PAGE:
Filed under book | Tags: · architecture, art theory, colour, kinesthesia, light, movement, music, painting, perception, perspective, physiology, psychology, sculpture
“Since its publication in 1954, this work has established itself as a classic. It casts the visual process in psychological terms and describes the creative way one’s eye organizes visual material according to specific psychological premises. In 1974 this book was revised and expanded, and since then it has continued to burnish Rudolf Arnheim’s reputation as a groundbreaking theoretician in the fields of art and psychology.”
Publisher University of California Press, 1954
Expanded and revised edition, 1974
Interview with the author (Uta Grundmann, Cabinet, 2001)
Art and Visual Perception (English, 1954/1974, 26 MB)
Iskusstvo i vizualnoe vospriyatie (Russian, trans. V.N. Samokhin, 1974/2000, DJVU, no OCR)
Sztuka i percepcja wzrokowa (Polish, trans. Jolanta Mach, 1978, 24 MB, no OCR, via nuitienne)
Arta si perceptia vizuala (Romanian, trans. Florin Ionescu, 1979, 35 MB, no OCR, via)
Arte y percepción visual (Spanish, trans. María Luisa Balseiro, 1979/2002, 30 MB, no OCR, via)
Arte e percepção visual (Brazilian Portuguese, trans. Ivonne Terezinha de Faria, 1980/2005)
Filed under book | Tags: · abstract art, aesthetics, art, event, interactive art, kinesthesia, movement, perception, performance art, philosophy, politics, proprioception, semblance, time, vision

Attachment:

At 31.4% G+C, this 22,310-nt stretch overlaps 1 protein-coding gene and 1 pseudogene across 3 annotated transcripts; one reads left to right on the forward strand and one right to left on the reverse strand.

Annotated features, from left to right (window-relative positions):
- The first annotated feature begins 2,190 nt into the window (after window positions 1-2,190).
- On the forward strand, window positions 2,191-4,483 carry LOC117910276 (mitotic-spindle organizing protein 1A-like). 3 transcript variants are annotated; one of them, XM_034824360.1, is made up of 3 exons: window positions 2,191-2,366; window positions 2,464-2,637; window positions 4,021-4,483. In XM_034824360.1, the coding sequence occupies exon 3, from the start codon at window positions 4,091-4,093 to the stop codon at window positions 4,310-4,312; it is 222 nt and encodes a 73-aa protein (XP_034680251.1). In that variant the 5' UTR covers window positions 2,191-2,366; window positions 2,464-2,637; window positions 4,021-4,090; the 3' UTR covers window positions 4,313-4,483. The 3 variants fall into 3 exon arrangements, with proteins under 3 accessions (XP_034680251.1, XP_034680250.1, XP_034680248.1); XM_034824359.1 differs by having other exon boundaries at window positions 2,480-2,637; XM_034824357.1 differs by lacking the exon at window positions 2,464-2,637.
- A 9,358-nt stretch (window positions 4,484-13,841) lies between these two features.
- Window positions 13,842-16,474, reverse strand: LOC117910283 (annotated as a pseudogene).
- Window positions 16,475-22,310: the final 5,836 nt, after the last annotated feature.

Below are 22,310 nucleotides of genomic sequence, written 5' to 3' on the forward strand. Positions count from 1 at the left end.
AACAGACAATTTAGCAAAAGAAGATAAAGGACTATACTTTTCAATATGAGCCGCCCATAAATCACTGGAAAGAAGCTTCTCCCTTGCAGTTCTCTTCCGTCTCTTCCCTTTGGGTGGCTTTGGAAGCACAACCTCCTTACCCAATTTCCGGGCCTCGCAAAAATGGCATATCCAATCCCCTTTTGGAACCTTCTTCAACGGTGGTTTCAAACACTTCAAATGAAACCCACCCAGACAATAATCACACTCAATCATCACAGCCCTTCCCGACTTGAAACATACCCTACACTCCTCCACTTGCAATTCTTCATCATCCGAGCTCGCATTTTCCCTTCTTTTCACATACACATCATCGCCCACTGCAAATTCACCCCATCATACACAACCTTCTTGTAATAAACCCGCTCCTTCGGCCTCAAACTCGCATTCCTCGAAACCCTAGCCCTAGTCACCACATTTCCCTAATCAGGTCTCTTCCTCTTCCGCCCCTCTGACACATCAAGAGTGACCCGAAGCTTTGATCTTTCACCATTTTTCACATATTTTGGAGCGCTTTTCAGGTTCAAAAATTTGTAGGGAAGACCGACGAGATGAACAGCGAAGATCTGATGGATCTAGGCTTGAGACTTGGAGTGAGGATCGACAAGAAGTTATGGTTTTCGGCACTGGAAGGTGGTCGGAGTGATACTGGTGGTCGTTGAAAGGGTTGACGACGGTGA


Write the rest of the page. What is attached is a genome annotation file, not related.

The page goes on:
Events are always passing; to experience an event is to experience the passing. But how do we perceive an experience that encompasses the just-was and the is-about-to-be as much as what is actually present? In Semblance and Event, Brian Massumi, drawing on the work of William James, Alfred North Whitehead, Gilles Deleuze, and others, develops the concept of “semblance” as a way to approach this question.
It is, he argues, a question of abstraction, not as the opposite of the concrete but as a dimension of it: “lived abstraction.” A semblance is a lived abstraction. Massumi uses the category of the semblance to investigate practices of art that are relational and event-oriented–variously known as interactive art, ephemeral art, performance art, art intervention–which he refers to collectively as the “occurrent arts.” Massumi argues that traditional art practices, including perspective painting, conventionally considered to be object-oriented freeze frames, also organize events of perception, and must be considered occurrent arts in their own way. Each art practice invents its own kinds of relational events of lived abstraction, to produce a signature species of semblance.
The artwork’s relational engagement, Massumi continues, gives it a political valence just as necessary and immediate as the aesthetic dimension. Massumi investigates occurrent art practices in order to examine, on the broadest level, how the aesthetic and the political are always intertwined in any creative activity.
Publisher MIT Press, 2011
Technologies of Lived Abstraction series
ISBN 0262134918, 9780262134910
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